Vitamin C: The Antioxidant Powerhouse

First Posted on August 2, 2023 in:anti-agingantioxidantdecoding activeshyperpigmentationscience deep divevitamin c
Vitamin C serums is probably one of the most popular products with countless new launches every year. Their lasting popularity make a lot of sense! Simply put, Vitamin C (specifically ascorbic acid) is one of the most validated actives in the skincare world for its clinical benefits. It has been proven to prevent free radical damage, brighten hyperpigmentation, and even boost collagen production. But given vitamin C’s popularity, it’s only gotten MORE difficult to choose the best vitamin C serum for your skin with the constant sea of new launches every season.

So let’s take a closer look at all the clinically tested skin benefits of vitamin C, why a good vitamin C formula is hard to come by, who should or shouldn’t use vitamin C, and when to incorporate this multifunctional powerhouse into your routine.

Ascorbic acid vs. other vitamin C derivatives

To start, one of the most important things for us to get out of the way is that not all vitamin C’s are created equal. In fact, vitamin C is actually a whole category of ingredients. However, almost all of the proven benefits of topical vitamin C you hear of actually comes from clinical studies done on specifically L-ascorbic acid (L-AA). This is why we’d consider ascorbic acid to be the true gold standard of the vitamin C serum landscape. We’ll focus the rest of this post on all things ascorbic acid, but if you’re curious about other forms of vitamin C, head on over to our dedicated blog post on shopping for vitamin C derivatives here.

Topical Vitamin C: a proven antioxidant

how antioxidants save your skin from free radical damage

First and foremost, scorbic acid is a proven, topical antioxidant. Skin is exposed to the elements daily. External aggressors such as UVA, UVB, and pollution can create excess free radicals in skin. Free radicals are hyper reactive molecules that go on a rampage attacking anything in sight. Because of its unpaired electron, it desperately wants to pair up, making them highly reactive and creating oxidative stress. This leads to the disruption of your cells, mitochondria, and even your DNA. The accumulation of this daily damage leads to premature photoaging and comes in the forms of dull uneven skintone, dark spots, wrinkles, and sagging skin. 

Enter antioxidants like ascorbic acid to save the day! Antioxidants work by “quenching” the free radicals, essentially sacrificing itself to spare your precious skin cells. This is why continued, consistent inclusion of vitamin C serums in your routine is one of the key steps to your long-term age-prevention strategy.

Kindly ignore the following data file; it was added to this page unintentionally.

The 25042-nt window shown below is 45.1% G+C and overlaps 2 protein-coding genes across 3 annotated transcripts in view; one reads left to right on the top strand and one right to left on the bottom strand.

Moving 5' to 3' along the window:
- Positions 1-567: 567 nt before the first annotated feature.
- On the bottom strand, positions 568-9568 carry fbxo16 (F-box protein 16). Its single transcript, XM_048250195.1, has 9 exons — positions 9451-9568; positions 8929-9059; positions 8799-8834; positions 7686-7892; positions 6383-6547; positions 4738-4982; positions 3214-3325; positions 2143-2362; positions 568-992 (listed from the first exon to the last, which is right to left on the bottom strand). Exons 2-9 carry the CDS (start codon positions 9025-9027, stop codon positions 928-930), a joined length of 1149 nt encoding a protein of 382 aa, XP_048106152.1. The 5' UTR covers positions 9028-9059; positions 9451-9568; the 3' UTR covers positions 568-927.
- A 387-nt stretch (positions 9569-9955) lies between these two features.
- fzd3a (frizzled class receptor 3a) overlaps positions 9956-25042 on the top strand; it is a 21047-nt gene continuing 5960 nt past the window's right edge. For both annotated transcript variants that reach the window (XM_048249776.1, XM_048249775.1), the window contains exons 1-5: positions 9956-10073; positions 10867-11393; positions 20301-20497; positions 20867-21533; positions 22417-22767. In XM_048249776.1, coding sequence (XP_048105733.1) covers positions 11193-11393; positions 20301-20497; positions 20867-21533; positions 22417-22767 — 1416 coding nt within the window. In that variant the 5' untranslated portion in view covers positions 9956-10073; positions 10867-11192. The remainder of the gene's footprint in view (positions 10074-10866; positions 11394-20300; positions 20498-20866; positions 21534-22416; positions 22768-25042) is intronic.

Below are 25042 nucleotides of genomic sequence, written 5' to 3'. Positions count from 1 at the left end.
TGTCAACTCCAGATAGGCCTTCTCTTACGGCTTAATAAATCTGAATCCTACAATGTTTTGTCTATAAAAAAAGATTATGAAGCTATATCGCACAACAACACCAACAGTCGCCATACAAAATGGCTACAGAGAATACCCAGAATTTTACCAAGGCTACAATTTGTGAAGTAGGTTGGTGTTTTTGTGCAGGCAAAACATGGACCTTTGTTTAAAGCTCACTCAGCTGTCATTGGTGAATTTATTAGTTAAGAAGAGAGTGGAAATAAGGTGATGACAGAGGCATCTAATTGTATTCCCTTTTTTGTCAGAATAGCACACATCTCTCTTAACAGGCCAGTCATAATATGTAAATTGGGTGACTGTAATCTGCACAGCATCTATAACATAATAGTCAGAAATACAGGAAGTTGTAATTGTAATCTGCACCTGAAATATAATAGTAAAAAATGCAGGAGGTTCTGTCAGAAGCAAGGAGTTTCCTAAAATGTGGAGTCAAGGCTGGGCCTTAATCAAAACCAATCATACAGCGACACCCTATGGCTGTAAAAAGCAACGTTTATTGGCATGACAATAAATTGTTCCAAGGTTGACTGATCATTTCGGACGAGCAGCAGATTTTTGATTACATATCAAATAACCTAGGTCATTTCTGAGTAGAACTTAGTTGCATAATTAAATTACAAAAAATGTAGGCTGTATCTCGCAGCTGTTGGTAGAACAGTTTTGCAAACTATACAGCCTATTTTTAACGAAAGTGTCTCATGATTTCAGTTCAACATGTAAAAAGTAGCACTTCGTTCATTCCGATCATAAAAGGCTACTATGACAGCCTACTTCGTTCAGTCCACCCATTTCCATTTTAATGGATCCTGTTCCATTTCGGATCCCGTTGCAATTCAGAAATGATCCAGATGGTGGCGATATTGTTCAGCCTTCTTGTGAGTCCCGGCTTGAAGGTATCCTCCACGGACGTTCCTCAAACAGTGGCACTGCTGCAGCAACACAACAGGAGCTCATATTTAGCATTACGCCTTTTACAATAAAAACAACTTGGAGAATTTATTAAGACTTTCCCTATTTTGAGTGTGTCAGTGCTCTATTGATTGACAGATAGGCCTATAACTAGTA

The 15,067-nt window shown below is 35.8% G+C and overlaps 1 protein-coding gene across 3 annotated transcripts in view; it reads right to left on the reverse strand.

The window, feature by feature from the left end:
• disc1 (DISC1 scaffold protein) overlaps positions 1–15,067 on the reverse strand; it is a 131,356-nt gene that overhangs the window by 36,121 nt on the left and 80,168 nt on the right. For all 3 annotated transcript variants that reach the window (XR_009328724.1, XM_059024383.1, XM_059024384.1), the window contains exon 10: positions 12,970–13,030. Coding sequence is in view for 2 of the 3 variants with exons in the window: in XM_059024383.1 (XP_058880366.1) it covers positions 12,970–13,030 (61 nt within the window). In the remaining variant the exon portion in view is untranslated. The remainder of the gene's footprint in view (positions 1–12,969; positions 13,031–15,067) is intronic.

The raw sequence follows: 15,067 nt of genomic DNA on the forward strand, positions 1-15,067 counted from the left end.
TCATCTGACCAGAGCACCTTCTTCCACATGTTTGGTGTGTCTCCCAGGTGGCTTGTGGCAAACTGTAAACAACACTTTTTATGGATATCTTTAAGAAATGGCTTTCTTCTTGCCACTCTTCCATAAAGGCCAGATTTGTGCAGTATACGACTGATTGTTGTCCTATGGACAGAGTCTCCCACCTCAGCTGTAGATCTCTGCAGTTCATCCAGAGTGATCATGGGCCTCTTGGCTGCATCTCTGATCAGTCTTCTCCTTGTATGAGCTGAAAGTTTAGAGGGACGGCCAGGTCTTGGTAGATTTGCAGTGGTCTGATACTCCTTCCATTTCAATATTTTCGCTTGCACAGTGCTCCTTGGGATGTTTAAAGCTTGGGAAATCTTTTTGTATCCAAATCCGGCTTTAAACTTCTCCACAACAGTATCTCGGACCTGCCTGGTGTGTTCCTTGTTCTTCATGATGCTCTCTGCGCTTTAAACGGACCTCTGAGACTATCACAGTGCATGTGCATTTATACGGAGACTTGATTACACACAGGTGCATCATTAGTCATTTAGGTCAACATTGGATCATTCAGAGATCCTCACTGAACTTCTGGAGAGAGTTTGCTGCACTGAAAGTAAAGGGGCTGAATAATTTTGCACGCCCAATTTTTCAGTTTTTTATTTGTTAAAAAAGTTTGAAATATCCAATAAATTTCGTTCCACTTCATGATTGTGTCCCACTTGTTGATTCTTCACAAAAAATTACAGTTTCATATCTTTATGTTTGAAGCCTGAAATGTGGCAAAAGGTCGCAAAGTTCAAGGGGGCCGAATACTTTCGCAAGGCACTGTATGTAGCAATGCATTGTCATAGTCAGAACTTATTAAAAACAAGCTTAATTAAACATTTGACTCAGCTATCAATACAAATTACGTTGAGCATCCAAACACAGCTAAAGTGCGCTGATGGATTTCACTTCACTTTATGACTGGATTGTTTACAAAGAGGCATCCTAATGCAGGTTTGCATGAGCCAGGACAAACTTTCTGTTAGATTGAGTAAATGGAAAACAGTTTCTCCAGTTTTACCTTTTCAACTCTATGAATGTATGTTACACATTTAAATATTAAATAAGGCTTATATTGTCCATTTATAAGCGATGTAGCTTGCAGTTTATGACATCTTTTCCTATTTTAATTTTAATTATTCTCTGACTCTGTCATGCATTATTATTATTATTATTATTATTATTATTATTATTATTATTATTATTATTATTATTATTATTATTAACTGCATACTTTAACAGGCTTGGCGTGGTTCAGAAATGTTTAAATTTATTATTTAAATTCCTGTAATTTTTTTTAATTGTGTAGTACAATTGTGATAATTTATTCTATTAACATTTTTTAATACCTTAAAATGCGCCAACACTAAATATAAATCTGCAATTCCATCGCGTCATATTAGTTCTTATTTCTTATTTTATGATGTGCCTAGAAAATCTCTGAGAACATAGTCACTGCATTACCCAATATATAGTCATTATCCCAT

But aren’t there a lot of other good antioxidants out there?

Now, it feels like there’s a gazillion different antioxidants in the skincare world. Just about every fruit, flower, and tree bark extract gets touted as a “rich-in antioxidant”. So what makes vitamin C special in the antioxidant arena? The reality is, many antioxidants are tested in a test tube or petri dish first. Many ingredients will be tested via this method and immediately gets a “good enough!” stamp of approval to be put into bottles on shelves. But the reality is, having test tube antioxidant data doesn’t necessarily help us understand how it would perform on skin, especially in the form of a topical serum. Vitamin C ascorbic acid is one of the few antioxidants out there that has actually been tested and proven to work in the form of a topical serum. 

Ascorbic Acid can effectively brighten & fight hyperpigmentation

Being an effective antioxidant isn’t ascorbic acid’s only skin benefit! Uneven pigmentation of any type (melasma, post-inflammatory hyperpigmentation, age spots, post acne marks, etc) can be one of the most persistent, frustrating skin concerns to deal with. Even so, ascorbic acid has been clinically tested to effectively brighten skin at as low as 5% in a skin serum. In fact, there was a small study done on a group of 16 patients with melasma for 16 weeks. The participants used 5% ascorbic acid serum on one side, and a 4% hydroquinone cream on the other side of face. By the end of study, both sides showed improvement. Even though the hydroquinone-treated side showed significantly more improvement, it also comes with a lot more irritation.

In a separate study, a much higher concentration 25% ascorbic acid serum was evaluated on 40 participants with melasma for twice daily usage over 16 weeks. All participants showed significant improvement by the end of the study.

Ascorbic Acid can boost collagen production

Last! But definitely not least, ascorbic acid has also been proven to boost collagen production.

*Fun fact: You wouldn’t (also shouldn’t) hear about collagen boosting claims in actual skincare because it would be considered a drug claim.

Scientists have known since the 80s through in vitro testing on skin cells that the presence of ascorbic acid seems to boost collagen production. So in many clinical studies, study participants see active improvements in fine lines and wrinkles in addition to the skin brightening benefits.

In a French study done in the early 2000s, 20 participants applied a 5% vitamin C cream compared to a placebo over 6 months (an impressively long study in the skincare realm!). By the end of the study, the vitamin C treated side of face had significantly less fine lines, wrinkles, and skin tissue was more dense. Skin biopsies also revealed that skin collagen appeared to be more “structured” in the vitamin C treated side. Very niceee…

How do I choose the best vitamin C serum for my skin?